Markets' Return to Normalcy: Real or Mirage?
Oct 31, 2013 @ 12:00 am
How one investment expert is identifying possible oases to protect from the downside.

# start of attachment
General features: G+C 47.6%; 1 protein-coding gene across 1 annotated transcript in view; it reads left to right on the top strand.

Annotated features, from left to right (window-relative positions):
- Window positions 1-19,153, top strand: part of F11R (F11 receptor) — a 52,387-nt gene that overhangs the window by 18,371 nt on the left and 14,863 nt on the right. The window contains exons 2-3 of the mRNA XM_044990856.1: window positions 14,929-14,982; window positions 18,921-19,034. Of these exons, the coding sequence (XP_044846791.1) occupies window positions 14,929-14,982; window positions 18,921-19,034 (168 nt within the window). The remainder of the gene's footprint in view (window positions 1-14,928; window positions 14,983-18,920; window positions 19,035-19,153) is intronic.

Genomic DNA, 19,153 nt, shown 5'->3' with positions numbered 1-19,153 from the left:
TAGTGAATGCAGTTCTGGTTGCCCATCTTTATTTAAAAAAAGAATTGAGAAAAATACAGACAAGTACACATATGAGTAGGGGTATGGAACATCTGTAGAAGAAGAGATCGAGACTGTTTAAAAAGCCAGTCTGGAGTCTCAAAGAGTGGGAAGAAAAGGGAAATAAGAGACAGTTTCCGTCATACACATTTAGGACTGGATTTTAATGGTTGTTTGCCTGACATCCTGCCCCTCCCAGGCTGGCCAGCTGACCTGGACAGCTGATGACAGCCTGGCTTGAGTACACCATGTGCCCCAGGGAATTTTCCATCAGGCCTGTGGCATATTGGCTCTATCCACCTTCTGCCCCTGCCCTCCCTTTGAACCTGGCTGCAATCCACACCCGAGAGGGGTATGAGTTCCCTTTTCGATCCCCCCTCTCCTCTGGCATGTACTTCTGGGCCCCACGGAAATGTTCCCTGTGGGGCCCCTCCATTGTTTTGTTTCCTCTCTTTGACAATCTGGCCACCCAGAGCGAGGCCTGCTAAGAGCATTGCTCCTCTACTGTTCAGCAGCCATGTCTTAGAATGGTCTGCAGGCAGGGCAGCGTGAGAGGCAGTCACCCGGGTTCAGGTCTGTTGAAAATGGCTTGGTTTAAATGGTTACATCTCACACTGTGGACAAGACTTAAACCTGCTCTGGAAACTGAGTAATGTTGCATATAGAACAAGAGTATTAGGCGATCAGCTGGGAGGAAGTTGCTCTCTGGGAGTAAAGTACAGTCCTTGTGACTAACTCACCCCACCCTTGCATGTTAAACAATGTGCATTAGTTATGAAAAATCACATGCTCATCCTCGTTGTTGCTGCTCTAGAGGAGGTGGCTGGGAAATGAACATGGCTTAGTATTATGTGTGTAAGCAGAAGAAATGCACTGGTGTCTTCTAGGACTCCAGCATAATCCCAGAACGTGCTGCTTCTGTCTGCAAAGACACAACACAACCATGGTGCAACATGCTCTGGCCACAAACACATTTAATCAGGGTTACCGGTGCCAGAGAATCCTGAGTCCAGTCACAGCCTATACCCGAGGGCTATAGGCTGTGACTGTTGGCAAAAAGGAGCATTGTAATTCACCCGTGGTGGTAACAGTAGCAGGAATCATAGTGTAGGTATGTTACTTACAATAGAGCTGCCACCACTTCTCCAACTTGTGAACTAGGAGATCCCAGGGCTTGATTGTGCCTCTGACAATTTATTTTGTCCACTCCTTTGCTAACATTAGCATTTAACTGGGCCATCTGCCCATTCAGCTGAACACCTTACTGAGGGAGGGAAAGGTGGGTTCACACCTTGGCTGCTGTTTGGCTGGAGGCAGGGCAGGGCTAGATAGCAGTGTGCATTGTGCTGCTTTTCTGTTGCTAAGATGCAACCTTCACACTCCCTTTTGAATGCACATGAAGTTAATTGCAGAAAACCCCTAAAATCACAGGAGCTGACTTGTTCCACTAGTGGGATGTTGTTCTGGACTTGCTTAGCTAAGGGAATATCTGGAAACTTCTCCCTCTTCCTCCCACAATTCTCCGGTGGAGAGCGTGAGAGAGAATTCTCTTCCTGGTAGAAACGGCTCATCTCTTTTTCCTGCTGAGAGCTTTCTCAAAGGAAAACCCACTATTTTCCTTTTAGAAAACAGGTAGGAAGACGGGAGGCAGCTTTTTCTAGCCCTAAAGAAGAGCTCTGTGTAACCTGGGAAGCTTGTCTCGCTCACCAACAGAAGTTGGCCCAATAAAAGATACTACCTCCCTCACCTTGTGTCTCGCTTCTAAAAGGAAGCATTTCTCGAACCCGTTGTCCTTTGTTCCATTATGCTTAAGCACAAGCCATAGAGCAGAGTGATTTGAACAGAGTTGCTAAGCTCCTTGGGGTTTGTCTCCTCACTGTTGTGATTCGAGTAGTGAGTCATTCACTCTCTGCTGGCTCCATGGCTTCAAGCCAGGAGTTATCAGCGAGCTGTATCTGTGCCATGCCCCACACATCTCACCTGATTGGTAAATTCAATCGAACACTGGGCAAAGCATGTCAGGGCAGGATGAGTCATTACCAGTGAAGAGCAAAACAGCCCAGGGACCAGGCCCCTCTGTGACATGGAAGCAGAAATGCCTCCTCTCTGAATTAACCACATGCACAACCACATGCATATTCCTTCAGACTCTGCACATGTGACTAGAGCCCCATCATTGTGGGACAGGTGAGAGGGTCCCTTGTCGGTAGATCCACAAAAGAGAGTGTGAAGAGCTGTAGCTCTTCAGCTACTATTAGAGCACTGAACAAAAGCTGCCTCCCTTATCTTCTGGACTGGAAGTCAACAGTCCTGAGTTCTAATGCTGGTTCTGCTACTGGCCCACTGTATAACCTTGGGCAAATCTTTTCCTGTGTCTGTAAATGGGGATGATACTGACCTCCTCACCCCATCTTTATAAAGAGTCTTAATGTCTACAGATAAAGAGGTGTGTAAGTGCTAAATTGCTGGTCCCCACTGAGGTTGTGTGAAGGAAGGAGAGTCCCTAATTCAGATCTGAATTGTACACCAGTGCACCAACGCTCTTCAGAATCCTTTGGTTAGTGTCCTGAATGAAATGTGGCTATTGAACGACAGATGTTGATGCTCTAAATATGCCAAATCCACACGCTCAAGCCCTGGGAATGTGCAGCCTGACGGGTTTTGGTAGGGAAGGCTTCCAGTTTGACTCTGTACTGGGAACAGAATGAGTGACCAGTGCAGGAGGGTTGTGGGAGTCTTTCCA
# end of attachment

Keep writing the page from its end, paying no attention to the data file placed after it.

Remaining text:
This week on WealthTrack, why everything is not what it seems. First Eagle's Matt McLennan believes the market's return to normalcy is a mirage, requiring extra care and caution for investors. He tells us where he is finding investment oasis next on Consuelo Mack WealthTrack. I asked McLennan why he calls the recovery in the U.S. economy and markets a Keynesian mirage. -When you're a value investor, you start with the balance sheet and the free cash flows that when you're looking at a company because it gives you big hints as to what might be going on with market position or management character. We started to notice, over the last decade and a half, balance sheet issues around the world, malinvestment in countries with current account surpluses, white elephant project spending, and recurrent credit crisis in current account deficit countries, be the emerging markets of the United States. And we start to ask questions about what's wrong with the structural shape of the financial architecture in the world that produces this? And you know, we had to culminate in a crisis in 2008. But the market never really cleared fully. We had a crisis, but we had unprecedented state intervention, both fiscal easing and monetary easing, that supported demand at the time when corporations were hunkering down. The reason I say Keynesian mirage is that stability of demand that was produced by unprecedented state intervention happened at the time of corporate prudence. So, corporate margins have gone up a lot. -Corporate margins. -Corporate margins. -Right. -Business sentiment has improved quite a lot. There's this feeling that we're back to normal. Spreads have come from a thousand over in the high-yield universe down to 400 over. -Right. These are yield spreads, right? -Absolutely. Measures of risk perceptions such as implied volatility have come from 40 percent down to 14 or 15 percent on the equity markets. The equity market has doubled off the bottom. It feels like we're getting back to normal. But we never actually had a full economic adjustment. Instead, we've obfuscated and amortized the problems. You can't defy gravity. -Would there've just been a complete disaster? Had the markets fully cleared? I mean, is it possible to have stability with the kind of intervention that we've had by central banks and governments? -It would have been-- It actually would have been a disaster. -Why? -But we would have recovered from the ashes with a clean slate. A lot of debt would have been written off. Instead, the debt has been transferred from the private sector to the government's balance sheet. And so, we're at this point in time where we have a generationally low level of aggregate savings-- -Uh-huh. -in the United States, yet we have generationally high corporate profit margins. Those two things shouldn't co-exist over the long term. So, we run the risk now that we start to unwind that monetary ease, now that we start to unwind the fiscal ease, and now that corporations are no longer in hunker-down mode that corporate profit margins come into question at some point in time. -You use the phrase "financial fault lines" and that you're tracking around the globe, but how-- I mean, how dangerous is this current, you know, state that we're in even with the recovery? Is it-- Are you-- How concerned are you and where do you see the most-- you know, the most vulnerabilities looking around the world? -Well, we do worry about the sensitivity of the U.S. economy to this back-up in long-term interest rates-- -Uh-huh. -to high oil prices. The fact is, with 3 percent household savings rate, there's not a lot of resilience against those kind of external pressures. And of course, that could have a negative effect on corporate profit margins. Outside of that borders, we worry in Europe that, while the periphery may have adjusted through having a depression like problem in their labor markets, and therefore, lower labor cost. -So, you're talking about-- -Spain. -the bigger Spain, Portugal, Italy-- -Exactly. Those countries have recovered somewhat,-- -Right. -but to an unstable political position. The countries like France have not adjusted. Their labor costs now stand out like a sore thumb on the context of Europe. If we have an adjustment issue in France, that's a core issue in Europe. It's not a peripheral issue. And if we go to Asia, we've spoken a lot about the transition risk in the Chinese economy from what was an epic investment for them. -Right. -Okay. -Whether investing in infrastructure and real estate and-- -But beyond all measure of reasonables relative to historic measures. And we always worry about the combined effects of investment and credit terms. And China was at the epicenter of global monetary creation and investment in fixed capital and infrastructure, now that transition to less investment-led economies happening at the time where the competitiveness is being undermined by currency debasement outside of China. You've seen in the last handful of months, Japan, India, Indonesia all have their currencies weakened by 20 percent. The Thai Baht, the Malaysian Ringgit pull off 10 percent. So, the Chinese currency which has remained firm versus the U.S. dollar is now exposed versus its neighbors. And so, these, to us, present a little bit of instability in the Asian region. And don't forget, back in 2009, U.S. investors underestimated how important Chinese stimulus would be to the global recovery. -Uh-huh. -If there's an issue in China, U.S. investors may underestimate how sensitive the price of risk is globally to that event. And so, those are some of the things that we're a little bit worried about and we didn't even speak about the Middle East. -How does the Middle East figure in? -It's unknowable. -Right. -It's an incredibly complicated geopolitical realm, you know, rather like the Balkans, you know, in 1913, that's the region of the world that brings all interests together in one focal point. So, we do believe it's an important area to keep our focus on, but we also believe it's fundamentally difficult to predict. You know, at First Eagle, we've always had the belief that our crystal ball is foggy at best, you know, that we can't predict the future with certainty. When we look at all of these macro factors, the key point is that we think it's a time for some degree of caution, not complacency, and markets are priced for a degree of complacency.